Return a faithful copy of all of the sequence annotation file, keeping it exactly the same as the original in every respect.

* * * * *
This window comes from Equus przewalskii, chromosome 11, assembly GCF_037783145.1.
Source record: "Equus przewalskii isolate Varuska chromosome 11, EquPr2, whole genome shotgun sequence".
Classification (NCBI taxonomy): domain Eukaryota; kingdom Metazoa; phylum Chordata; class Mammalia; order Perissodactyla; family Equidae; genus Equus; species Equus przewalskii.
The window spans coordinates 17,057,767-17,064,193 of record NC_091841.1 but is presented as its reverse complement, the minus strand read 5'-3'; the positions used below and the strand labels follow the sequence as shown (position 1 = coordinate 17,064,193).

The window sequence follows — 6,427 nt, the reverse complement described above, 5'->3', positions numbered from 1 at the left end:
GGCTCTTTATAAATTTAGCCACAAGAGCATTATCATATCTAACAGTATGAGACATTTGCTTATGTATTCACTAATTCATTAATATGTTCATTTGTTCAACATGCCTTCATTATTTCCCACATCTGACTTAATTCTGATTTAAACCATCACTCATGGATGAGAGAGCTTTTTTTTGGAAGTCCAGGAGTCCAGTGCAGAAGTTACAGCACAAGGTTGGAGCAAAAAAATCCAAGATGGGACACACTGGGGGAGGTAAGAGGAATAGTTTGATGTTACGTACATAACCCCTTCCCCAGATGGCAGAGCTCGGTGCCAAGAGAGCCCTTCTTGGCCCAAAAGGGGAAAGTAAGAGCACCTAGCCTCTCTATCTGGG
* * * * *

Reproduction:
This window comes from Equus przewalskii, chromosome 11, assembly GCF_037783145.1.
Source record: "Equus przewalskii isolate Varuska chromosome 11, EquPr2, whole genome shotgun sequence".
Classification (NCBI taxonomy): domain Eukaryota; kingdom Metazoa; phylum Chordata; class Mammalia; order Perissodactyla; family Equidae; genus Equus; species Equus przewalskii.
The window spans coordinates 17,057,767-17,064,193 of record NC_091841.1 but is presented as its reverse complement, the minus strand read 5'-3'; the positions used below and the strand labels follow the sequence as shown (position 1 = coordinate 17,064,193).

The window sequence follows — 6,427 nt, the reverse complement described above, 5'->3', positions numbered from 1 at the left end:
GGCTCTTTATAAATTTAGCCACAAGAGCATTATCATATCTAACAGTATGAGACATTTGCTTATGTATTCACTAATTCATTAATATGTTCATTTGTTCAACATGCCTTCATTATTTCCCACATCTGACTTAATTCTGATTTAAACCATCACTCATGGATGAGAGAGCTTTTTTTTGGAAGTCCAGGAGTCCAGTGCAGAAGTTACAGCACAAGGTTGGAGCAAAAAAATCCAAGATGGGACACACTGGGGGAGGTAAGAGGAATAGTTTGATGTTACGTACATAACCCCTTCCCCAGATGGCAGAGCTCGGTGCCAAGAGAGCCCTTCTTGGCCCAAAAGGGGAAAGTAAGAGCACCTAGCCTCTCTATCTGGG